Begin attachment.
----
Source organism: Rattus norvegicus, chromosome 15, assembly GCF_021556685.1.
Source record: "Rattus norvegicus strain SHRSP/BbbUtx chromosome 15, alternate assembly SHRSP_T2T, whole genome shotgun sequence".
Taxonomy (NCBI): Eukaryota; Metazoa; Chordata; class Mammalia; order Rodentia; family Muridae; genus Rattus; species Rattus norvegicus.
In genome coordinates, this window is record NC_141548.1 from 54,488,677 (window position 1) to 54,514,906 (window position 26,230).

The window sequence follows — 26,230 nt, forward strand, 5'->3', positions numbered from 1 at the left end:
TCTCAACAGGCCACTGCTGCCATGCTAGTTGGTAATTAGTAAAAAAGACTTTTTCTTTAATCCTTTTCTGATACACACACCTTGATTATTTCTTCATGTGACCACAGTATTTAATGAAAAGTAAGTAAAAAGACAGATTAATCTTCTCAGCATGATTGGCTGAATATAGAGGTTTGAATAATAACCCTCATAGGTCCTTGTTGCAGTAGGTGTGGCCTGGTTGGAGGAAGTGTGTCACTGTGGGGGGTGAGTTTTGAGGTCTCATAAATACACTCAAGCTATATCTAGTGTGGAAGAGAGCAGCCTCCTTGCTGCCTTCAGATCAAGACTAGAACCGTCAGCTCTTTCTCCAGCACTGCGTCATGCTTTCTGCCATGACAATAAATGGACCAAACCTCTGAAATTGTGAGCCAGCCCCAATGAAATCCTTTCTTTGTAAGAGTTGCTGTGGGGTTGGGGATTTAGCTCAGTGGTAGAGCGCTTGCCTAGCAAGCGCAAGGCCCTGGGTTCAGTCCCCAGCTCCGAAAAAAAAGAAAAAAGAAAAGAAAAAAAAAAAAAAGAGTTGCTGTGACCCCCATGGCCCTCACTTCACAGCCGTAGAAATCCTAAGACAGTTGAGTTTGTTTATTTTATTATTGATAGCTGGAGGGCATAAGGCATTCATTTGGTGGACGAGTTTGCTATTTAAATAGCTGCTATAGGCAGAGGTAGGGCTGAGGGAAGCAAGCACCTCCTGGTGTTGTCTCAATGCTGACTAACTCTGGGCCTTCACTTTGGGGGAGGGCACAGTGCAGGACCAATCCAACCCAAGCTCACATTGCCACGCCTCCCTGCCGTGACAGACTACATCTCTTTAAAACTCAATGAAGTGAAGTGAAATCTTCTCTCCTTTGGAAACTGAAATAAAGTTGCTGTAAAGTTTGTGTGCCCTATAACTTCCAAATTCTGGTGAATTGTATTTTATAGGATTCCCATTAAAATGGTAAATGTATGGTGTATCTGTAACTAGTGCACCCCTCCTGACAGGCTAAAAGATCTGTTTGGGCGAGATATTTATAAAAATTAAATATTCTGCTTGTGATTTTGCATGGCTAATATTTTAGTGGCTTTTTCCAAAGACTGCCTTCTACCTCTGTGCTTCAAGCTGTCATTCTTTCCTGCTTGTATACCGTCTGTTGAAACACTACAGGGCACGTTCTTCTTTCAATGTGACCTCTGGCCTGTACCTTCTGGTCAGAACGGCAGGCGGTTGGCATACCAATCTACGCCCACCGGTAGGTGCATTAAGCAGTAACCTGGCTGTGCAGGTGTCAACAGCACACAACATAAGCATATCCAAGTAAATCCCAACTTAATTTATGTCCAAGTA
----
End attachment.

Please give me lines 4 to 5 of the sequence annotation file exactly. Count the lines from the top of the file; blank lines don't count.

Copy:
In genome coordinates, this window is record NC_141548.1 from 54,488,677 (window position 1) to 54,514,906 (window position 26,230).

The window sequence follows — 26,230 nt, forward strand, 5'->3', positions numbered from 1 at the left end: